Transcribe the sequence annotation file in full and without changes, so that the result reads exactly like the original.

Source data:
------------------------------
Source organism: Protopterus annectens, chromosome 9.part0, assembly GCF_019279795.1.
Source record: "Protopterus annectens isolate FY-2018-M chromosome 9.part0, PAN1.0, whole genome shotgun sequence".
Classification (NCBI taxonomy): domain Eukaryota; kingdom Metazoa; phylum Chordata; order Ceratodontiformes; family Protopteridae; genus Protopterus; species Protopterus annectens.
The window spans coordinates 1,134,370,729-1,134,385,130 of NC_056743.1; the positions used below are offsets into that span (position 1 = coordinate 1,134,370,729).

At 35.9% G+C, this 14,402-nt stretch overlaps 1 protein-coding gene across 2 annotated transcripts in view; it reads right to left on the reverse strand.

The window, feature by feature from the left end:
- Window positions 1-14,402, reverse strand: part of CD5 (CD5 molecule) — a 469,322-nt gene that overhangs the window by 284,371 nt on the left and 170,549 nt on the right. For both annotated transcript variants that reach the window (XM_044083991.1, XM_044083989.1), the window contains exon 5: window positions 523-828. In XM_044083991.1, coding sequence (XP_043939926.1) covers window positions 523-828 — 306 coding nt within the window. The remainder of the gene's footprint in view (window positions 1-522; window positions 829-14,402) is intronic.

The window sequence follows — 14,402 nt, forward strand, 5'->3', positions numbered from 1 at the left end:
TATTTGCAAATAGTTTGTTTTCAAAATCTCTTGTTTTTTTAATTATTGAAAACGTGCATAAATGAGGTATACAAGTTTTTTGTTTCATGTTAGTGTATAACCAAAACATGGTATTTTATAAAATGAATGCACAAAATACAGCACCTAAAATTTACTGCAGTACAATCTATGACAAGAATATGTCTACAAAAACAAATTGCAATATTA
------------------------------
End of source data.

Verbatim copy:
Source organism: Protopterus annectens, chromosome 9.part0, assembly GCF_019279795.1.
Source record: "Protopterus annectens isolate FY-2018-M chromosome 9.part0, PAN1.0, whole genome shotgun sequence".
Classification (NCBI taxonomy): domain Eukaryota; kingdom Metazoa; phylum Chordata; order Ceratodontiformes; family Protopteridae; genus Protopterus; species Protopterus annectens.
The window spans coordinates 1,134,370,729-1,134,385,130 of NC_056743.1; the positions used below are offsets into that span (position 1 = coordinate 1,134,370,729).

At 35.9% G+C, this 14,402-nt stretch overlaps 1 protein-coding gene across 2 annotated transcripts in view; it reads right to left on the reverse strand.

The window, feature by feature from the left end:
- Window positions 1-14,402, reverse strand: part of CD5 (CD5 molecule) — a 469,322-nt gene that overhangs the window by 284,371 nt on the left and 170,549 nt on the right. For both annotated transcript variants that reach the window (XM_044083991.1, XM_044083989.1), the window contains exon 5: window positions 523-828. In XM_044083991.1, coding sequence (XP_043939926.1) covers window positions 523-828 — 306 coding nt within the window. The remainder of the gene's footprint in view (window positions 1-522; window positions 829-14,402) is intronic.

The window sequence follows — 14,402 nt, forward strand, 5'->3', positions numbered from 1 at the left end:
TATTTGCAAATAGTTTGTTTTCAAAATCTCTTGTTTTTTTAATTATTGAAAACGTGCATAAATGAGGTATACAAGTTTTTTGTTTCATGTTAGTGTATAACCAAAACATGGTATTTTATAAAATGAATGCACAAAATACAGCACCTAAAATTTACTGCAGTACAATCTATGACAAGAATATGTCTACAAAAACAAATTGCAATATTA